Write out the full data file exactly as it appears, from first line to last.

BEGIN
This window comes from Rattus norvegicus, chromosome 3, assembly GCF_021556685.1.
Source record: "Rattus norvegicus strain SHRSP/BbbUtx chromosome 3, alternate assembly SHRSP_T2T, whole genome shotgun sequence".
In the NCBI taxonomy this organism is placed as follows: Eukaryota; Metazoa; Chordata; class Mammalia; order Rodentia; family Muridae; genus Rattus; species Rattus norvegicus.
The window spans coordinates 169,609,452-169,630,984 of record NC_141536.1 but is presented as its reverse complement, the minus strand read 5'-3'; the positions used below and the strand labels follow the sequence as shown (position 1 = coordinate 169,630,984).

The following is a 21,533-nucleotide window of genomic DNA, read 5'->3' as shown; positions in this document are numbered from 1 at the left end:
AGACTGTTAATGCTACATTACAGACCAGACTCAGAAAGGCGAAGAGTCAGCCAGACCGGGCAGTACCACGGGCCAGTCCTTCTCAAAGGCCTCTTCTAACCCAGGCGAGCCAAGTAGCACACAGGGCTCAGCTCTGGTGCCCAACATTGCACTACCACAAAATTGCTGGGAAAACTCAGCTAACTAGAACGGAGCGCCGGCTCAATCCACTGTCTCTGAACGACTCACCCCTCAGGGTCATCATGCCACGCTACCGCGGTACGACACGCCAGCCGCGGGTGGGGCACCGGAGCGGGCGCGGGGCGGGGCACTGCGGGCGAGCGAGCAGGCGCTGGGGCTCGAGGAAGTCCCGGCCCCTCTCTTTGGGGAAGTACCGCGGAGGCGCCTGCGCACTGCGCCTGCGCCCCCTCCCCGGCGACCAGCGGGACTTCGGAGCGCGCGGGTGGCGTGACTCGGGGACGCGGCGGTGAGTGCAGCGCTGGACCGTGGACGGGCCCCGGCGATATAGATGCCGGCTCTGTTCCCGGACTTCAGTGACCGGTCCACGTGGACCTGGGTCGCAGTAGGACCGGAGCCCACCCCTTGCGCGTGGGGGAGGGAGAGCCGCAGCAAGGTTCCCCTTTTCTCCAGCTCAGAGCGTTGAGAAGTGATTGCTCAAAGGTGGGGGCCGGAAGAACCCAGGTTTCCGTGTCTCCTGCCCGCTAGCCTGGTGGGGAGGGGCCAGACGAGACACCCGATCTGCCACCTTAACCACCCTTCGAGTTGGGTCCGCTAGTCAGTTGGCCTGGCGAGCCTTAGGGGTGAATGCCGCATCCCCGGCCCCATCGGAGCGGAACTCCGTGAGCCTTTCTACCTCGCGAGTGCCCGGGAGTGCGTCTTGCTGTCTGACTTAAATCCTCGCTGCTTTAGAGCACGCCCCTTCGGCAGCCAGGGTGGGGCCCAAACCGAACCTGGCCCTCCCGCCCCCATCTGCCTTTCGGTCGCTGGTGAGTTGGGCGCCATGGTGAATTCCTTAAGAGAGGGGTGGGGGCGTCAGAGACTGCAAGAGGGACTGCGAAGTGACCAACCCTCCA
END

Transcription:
This window comes from Rattus norvegicus, chromosome 3, assembly GCF_021556685.1.
Source record: "Rattus norvegicus strain SHRSP/BbbUtx chromosome 3, alternate assembly SHRSP_T2T, whole genome shotgun sequence".
In the NCBI taxonomy this organism is placed as follows: Eukaryota; Metazoa; Chordata; class Mammalia; order Rodentia; family Muridae; genus Rattus; species Rattus norvegicus.
The window spans coordinates 169,609,452-169,630,984 of record NC_141536.1 but is presented as its reverse complement, the minus strand read 5'-3'; the positions used below and the strand labels follow the sequence as shown (position 1 = coordinate 169,630,984).

The following is a 21,533-nucleotide window of genomic DNA, read 5'->3' as shown; positions in this document are numbered from 1 at the left end:
AGACTGTTAATGCTACATTACAGACCAGACTCAGAAAGGCGAAGAGTCAGCCAGACCGGGCAGTACCACGGGCCAGTCCTTCTCAAAGGCCTCTTCTAACCCAGGCGAGCCAAGTAGCACACAGGGCTCAGCTCTGGTGCCCAACATTGCACTACCACAAAATTGCTGGGAAAACTCAGCTAACTAGAACGGAGCGCCGGCTCAATCCACTGTCTCTGAACGACTCACCCCTCAGGGTCATCATGCCACGCTACCGCGGTACGACACGCCAGCCGCGGGTGGGGCACCGGAGCGGGCGCGGGGCGGGGCACTGCGGGCGAGCGAGCAGGCGCTGGGGCTCGAGGAAGTCCCGGCCCCTCTCTTTGGGGAAGTACCGCGGAGGCGCCTGCGCACTGCGCCTGCGCCCCCTCCCCGGCGACCAGCGGGACTTCGGAGCGCGCGGGTGGCGTGACTCGGGGACGCGGCGGTGAGTGCAGCGCTGGACCGTGGACGGGCCCCGGCGATATAGATGCCGGCTCTGTTCCCGGACTTCAGTGACCGGTCCACGTGGACCTGGGTCGCAGTAGGACCGGAGCCCACCCCTTGCGCGTGGGGGAGGGAGAGCCGCAGCAAGGTTCCCCTTTTCTCCAGCTCAGAGCGTTGAGAAGTGATTGCTCAAAGGTGGGGGCCGGAAGAACCCAGGTTTCCGTGTCTCCTGCCCGCTAGCCTGGTGGGGAGGGGCCAGACGAGACACCCGATCTGCCACCTTAACCACCCTTCGAGTTGGGTCCGCTAGTCAGTTGGCCTGGCGAGCCTTAGGGGTGAATGCCGCATCCCCGGCCCCATCGGAGCGGAACTCCGTGAGCCTTTCTACCTCGCGAGTGCCCGGGAGTGCGTCTTGCTGTCTGACTTAAATCCTCGCTGCTTTAGAGCACGCCCCTTCGGCAGCCAGGGTGGGGCCCAAACCGAACCTGGCCCTCCCGCCCCCATCTGCCTTTCGGTCGCTGGTGAGTTGGGCGCCATGGTGAATTCCTTAAGAGAGGGGTGGGGGCGTCAGAGACTGCAAGAGGGACTGCGAAGTGACCAACCCTCCA